- change ups
A pioneer in a male- dominated industry
Ellie Callander is owner and president of Callander Commercial, one of the largest commercial real estate firms in West Michigan. But when she started her career, she didn’t picture herself as a commercial real estate tycoon — and neither did anyone else in the male-dominated industry.
At large industry gatherings, it was not uncommon for other agents to introduce themselves to her husband rather than to her. Friends and family were puzzled about her career choice and wondered how it would affect her husband’s career as a lawyer.
“My friends and my family questioned me as to what I was doing — what was the reason for my doing this and would this help my husband’s career,” said Callander. “I had a lot of interesting comments as to why I would choose to do such a thing.”
Indeed, commercial real estate was far from the University of Michigan grad’s intended career track. Callander earned a degree in dental hygiene from U-M in 1971. It was during college that she met her future husband, Douglas.
The two married in 1972 and spent a couple of years in Detroit before Douglas was offered a job in Kalamazoo. Ellie began teaching dental hygiene at Kalamazoo Valley Community College in 1974. She went to part-time teaching after her children were born, and when her youngest entered grade school, Callander and her husband dipped their toes into commercial real estate.
“My husband and I decided we would do some very small investments in real estate to see how we’d do with it — not knowing a darn thing about it,” she said.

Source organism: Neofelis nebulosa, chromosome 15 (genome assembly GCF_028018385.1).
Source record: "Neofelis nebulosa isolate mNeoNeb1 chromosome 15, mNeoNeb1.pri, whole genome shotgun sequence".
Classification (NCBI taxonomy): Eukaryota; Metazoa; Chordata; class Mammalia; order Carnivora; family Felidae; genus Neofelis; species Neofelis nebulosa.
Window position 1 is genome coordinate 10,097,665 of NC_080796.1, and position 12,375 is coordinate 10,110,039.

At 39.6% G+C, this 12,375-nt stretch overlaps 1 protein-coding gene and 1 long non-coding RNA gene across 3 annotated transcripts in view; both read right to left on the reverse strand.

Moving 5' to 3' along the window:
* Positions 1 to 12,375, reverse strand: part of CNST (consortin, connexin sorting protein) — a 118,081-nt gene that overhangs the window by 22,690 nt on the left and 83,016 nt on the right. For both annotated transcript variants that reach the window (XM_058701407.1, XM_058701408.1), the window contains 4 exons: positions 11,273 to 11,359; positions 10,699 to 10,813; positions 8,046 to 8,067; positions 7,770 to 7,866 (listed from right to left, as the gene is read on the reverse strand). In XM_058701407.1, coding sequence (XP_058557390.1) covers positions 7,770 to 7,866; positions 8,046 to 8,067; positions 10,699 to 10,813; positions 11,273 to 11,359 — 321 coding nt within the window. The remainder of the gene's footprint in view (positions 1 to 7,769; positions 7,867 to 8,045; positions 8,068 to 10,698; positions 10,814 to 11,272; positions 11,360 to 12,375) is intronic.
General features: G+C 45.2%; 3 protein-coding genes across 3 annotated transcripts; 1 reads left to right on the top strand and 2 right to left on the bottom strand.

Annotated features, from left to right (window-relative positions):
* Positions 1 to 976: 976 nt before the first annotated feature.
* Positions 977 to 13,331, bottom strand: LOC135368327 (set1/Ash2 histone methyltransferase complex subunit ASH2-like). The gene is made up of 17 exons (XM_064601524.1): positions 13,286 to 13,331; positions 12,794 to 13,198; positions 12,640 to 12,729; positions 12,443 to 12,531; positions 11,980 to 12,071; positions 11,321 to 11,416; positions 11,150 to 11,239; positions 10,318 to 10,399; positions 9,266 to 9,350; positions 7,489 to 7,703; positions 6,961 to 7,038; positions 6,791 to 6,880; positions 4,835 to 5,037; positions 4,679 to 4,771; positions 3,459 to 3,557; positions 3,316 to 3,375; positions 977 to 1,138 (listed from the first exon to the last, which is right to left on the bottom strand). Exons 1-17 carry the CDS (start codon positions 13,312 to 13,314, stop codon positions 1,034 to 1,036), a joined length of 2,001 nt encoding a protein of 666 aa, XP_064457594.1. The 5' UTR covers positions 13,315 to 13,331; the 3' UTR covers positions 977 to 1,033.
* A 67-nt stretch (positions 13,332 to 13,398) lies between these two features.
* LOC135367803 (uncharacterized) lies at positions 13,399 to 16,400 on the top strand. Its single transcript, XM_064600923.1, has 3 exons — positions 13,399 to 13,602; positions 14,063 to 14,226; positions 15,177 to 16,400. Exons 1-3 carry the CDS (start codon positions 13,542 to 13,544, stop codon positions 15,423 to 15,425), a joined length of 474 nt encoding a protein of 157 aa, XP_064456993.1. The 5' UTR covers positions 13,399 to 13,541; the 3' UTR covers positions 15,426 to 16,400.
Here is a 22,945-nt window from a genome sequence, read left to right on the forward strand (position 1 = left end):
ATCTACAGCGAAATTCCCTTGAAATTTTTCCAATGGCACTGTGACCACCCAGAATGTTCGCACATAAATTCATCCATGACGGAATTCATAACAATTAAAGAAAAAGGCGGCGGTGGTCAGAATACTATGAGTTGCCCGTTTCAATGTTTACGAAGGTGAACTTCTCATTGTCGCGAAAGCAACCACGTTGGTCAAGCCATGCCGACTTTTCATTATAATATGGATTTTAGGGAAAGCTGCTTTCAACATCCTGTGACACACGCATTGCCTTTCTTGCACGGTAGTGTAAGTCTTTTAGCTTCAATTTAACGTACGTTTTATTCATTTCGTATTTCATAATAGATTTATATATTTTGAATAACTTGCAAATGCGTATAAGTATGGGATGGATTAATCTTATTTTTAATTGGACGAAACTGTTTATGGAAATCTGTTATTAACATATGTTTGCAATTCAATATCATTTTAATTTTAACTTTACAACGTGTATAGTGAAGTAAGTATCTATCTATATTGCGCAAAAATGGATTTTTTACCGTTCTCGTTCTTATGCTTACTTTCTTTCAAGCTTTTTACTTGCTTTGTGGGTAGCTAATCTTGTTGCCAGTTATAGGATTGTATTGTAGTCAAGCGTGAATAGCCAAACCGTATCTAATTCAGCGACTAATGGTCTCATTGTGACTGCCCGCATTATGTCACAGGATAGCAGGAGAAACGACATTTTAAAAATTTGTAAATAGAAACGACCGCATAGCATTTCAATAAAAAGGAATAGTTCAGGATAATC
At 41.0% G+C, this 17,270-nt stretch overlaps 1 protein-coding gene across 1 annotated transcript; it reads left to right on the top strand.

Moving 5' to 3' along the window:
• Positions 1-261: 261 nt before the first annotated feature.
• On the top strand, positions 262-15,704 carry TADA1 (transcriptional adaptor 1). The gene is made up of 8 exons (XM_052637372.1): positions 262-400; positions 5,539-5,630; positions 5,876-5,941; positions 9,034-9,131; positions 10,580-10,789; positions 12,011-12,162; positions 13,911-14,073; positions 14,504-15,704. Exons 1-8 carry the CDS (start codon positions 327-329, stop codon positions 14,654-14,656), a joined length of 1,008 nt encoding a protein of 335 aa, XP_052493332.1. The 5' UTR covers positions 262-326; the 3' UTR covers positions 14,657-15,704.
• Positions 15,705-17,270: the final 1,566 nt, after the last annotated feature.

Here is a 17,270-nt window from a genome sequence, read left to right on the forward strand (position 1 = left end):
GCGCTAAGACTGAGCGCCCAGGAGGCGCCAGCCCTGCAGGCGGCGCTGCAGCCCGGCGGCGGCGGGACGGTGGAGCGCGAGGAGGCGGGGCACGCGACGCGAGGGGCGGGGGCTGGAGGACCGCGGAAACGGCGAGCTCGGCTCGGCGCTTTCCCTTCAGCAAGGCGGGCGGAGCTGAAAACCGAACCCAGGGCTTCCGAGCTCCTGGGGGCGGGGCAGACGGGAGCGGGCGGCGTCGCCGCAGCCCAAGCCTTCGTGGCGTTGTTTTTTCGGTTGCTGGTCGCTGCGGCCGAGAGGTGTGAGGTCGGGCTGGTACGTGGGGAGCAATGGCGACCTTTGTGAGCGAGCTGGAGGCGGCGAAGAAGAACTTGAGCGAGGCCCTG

“I started to research it. I started to run numbers and was basically self-taught on what to look for in terms of income and expenses, how to manage real estate. We made some very minor purchases as our initial jump into that arena.”
That’s all it took to hook Callander on commercial real estate.
“I thought that I really liked it — that I had a knack for it. I felt that, from a buyer’s side — which was my first exposure — the sky is the limit in terms of opportunity,” she said about the flexible hours and how pay was based on results rather than on a job description.
“I decided I was well suited to make a jump, career wise,” she said.
“My first sales job was to sell my broker on hiring me. He looked at me and said, ‘Number one, you have no experience in real estate. Number two, you don’t have a license. And number three is you’re a woman.’ There were virtually no leading female brokers in commercial real estate — and few to none in West Michigan.”
The broker, Jerry Carlson of Jerry Carlson Realtors, told her to get a license and he might find a spot for her. She did so immediately and approached him again.
“He really tried to back step, and I finally talked him into giving me a chance on a six-month probation,” she said.
For the first six months, Callander used the end of someone else’s desk and a telephone. By the time her probation was up, she was among the top sellers in the office. By 1990, five years later, she was the top seller.
“There was a lot of resentment in the office,” she said. “I was asked not to tell anybody in the office that I was successful, because people would resent me more.”
Callander’s passion for her new career was stronger than the office friction, and she persisted. In her eighth year with the office, her boss was considering restructuring the company and partnering with another firm. Callander tried to sell him on partnering with her.
“I went to him and made a proposal. I felt that we needed the creativity, we needed new blood — a new approach to business — and I could bring that to the table,” said Callander. “He believed that good associates don’t make good owners. I told him I would give it a six-month try to stay with him while he went through this transition with another partner, but if it didn’t work out, I would have to leave.”
In 1993, Callander left the firm. After a short stint with a well-respected industrial broker, Callander formed a new company, Callander Wollam, with business partner Steve Wollam.
“I made the decision to go on my own. I felt that I needed to implement my ideas as to how to run a business,” she said. “Until I went out on my own, I couldn’t do that.”